If, as we have said before, the "potential energy" of information has to do with the difference between the Answer ("reality") and the Puzzle as we have it filled in so far, then a Black Swan does indeed contain a great deal of potential energy.  Or viewed another way, the Black Swan carries a lot of information because the Black Swan event reveals the disconnect between what we think is possible and the world as it really is.  A Black Swan really is the moment we see the 'D' and not the 'W', only with matters far more important than a silly word game.

To cite one of our earlier examples, Columbus' voyage did not create the Western Hemisphere.  It was there the whole time.  And the difference between the world as it really was versus the world that the Europeans thought existed was huge.  Therefore there was a great deal of work that would one day be done by the information that flowed into this gap.  From an information standpoint, the work done by Columbus' journey was huge.  As Claude Shannon says, the information is the surprise carried by the data.  Well what a surprise it was to discover that there was this huge extra piece of the Earth.  It is no wonder it is treated as such a substantial event in history.  It released a great deal of information energy when it opened the spigot between the two worlds.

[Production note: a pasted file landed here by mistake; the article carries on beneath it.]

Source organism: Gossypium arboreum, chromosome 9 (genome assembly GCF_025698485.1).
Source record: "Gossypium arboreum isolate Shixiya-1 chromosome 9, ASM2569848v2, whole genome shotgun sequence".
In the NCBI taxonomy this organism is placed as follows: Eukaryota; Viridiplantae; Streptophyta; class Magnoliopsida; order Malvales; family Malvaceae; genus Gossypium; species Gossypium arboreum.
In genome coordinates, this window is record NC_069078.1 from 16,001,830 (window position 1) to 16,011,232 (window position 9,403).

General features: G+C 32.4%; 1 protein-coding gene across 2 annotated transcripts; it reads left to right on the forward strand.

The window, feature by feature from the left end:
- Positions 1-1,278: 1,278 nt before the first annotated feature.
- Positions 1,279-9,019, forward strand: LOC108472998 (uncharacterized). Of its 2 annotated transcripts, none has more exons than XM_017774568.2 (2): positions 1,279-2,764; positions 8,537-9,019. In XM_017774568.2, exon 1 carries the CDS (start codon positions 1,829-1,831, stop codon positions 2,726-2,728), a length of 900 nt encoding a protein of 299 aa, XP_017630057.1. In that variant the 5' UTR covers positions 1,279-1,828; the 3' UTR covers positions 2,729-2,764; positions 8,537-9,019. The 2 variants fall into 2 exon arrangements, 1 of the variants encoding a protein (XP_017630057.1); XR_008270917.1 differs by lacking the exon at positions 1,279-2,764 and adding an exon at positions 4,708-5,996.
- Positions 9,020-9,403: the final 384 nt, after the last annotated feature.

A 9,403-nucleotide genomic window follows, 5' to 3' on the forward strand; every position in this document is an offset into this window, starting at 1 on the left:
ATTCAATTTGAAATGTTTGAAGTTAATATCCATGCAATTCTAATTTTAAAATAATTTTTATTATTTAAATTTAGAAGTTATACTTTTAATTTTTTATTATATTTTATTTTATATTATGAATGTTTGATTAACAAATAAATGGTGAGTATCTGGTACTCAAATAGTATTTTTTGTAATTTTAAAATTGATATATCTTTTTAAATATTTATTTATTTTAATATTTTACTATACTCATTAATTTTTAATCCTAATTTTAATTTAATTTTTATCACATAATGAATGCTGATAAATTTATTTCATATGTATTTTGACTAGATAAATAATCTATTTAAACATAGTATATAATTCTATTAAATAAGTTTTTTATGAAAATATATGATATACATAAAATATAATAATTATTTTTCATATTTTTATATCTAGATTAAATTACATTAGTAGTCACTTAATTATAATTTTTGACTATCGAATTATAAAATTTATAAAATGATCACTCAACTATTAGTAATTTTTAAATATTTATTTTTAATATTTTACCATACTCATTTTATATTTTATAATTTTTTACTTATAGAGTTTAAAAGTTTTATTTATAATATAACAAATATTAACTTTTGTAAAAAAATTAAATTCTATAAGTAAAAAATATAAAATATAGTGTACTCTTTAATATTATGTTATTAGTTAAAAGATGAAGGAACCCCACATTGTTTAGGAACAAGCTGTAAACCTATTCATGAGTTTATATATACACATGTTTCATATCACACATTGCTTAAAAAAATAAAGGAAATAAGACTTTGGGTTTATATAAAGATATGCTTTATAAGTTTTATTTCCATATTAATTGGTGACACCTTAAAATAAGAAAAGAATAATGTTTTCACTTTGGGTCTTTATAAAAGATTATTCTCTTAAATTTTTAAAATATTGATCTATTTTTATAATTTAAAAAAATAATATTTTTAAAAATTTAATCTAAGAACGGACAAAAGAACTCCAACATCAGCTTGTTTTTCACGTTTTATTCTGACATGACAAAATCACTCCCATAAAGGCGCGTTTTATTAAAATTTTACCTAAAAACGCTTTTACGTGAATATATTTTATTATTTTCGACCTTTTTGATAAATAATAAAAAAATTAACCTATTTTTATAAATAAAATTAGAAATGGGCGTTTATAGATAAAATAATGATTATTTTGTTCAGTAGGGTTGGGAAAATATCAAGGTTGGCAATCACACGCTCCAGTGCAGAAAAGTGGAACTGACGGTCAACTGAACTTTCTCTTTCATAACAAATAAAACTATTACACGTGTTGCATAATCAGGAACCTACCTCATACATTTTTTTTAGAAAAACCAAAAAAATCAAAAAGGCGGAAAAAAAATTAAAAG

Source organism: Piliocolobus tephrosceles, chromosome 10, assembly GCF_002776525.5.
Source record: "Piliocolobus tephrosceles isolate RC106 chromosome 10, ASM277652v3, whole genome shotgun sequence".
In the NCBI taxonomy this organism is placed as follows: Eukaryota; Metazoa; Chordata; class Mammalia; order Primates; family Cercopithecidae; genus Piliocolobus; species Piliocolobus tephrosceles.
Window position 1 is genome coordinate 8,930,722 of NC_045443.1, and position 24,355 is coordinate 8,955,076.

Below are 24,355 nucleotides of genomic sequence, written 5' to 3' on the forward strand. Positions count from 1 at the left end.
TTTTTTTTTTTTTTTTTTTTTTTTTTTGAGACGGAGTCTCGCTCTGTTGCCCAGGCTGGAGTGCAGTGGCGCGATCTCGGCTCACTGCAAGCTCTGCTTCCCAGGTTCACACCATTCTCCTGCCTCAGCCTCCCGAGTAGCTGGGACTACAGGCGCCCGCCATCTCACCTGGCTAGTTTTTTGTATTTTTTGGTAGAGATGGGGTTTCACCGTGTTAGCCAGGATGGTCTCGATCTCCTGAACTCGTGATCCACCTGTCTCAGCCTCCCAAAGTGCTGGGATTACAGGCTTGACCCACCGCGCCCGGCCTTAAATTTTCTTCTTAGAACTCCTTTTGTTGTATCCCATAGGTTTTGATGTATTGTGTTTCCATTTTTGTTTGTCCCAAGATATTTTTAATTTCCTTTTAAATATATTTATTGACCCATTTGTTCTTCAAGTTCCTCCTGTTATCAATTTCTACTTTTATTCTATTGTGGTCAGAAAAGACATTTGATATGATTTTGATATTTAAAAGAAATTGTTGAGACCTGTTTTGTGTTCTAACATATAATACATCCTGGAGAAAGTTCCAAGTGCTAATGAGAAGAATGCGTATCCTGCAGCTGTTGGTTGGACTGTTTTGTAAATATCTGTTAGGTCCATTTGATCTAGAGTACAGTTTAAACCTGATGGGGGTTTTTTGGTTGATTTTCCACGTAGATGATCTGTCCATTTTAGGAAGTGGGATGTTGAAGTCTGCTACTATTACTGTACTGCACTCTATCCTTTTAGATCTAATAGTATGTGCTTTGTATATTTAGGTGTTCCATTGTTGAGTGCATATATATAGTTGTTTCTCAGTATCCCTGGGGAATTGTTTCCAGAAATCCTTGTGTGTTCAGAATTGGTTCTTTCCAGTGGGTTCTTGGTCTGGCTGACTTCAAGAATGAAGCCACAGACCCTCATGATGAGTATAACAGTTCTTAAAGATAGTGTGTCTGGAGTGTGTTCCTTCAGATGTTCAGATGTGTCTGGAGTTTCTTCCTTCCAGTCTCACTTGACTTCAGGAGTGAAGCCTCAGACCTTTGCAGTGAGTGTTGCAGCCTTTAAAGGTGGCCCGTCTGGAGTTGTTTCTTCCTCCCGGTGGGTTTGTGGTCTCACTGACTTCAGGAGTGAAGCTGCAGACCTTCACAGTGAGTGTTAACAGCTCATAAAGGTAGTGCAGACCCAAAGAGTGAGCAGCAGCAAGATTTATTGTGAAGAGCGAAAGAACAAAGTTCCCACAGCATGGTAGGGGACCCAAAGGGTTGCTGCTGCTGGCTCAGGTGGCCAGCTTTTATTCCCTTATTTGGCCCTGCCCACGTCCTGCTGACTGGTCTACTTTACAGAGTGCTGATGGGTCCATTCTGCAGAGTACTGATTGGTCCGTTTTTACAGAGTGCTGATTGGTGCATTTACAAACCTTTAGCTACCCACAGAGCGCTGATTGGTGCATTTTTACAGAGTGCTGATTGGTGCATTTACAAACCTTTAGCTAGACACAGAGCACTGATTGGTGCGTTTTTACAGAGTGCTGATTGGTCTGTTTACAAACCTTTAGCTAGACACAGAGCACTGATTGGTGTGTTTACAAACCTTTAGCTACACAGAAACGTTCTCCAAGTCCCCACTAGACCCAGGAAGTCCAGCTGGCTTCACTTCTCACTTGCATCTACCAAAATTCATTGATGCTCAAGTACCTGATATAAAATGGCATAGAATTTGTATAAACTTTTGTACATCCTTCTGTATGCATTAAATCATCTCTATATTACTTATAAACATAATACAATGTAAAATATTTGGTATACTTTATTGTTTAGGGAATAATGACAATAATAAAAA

Now it is often rightly cited that Columbus did not "discover" the new world.  In the first place there were already people living there, thank you very much.  But even from the European perspective, he did not discover the Americas.  The first Europeans to visit the Western Hemisphere were the Vikings.  But they did not release the potential energy of the reality gap because their discovery was not shared with the rest of the world.  It is not even clear that they knew they had discovered anything at all.  For that matter, neither did Columbus at first, which is why we have the term "West Indies".  He thought he was in the Indian Ocean.  He thought the people watched him from the shore were "Indians".   But eventually they understood where they really were, and the Black Swan event released a great deal of information energy (the difference between what is and what is thought to be).

So where does this leave us?  We now know that the power or potential energy of information is determined by how much surprise it carries, and this sort of informational entropy is measured by the difference between what is expected (smooth sailing to India for example) and what actually is (such as this huge land mass in the way).   Black Swans, by dint of their being so different from what was expected, bring us a huge amount of information.  How we handle that information and put it into context, or form new context to accommodate the new information will be explored later.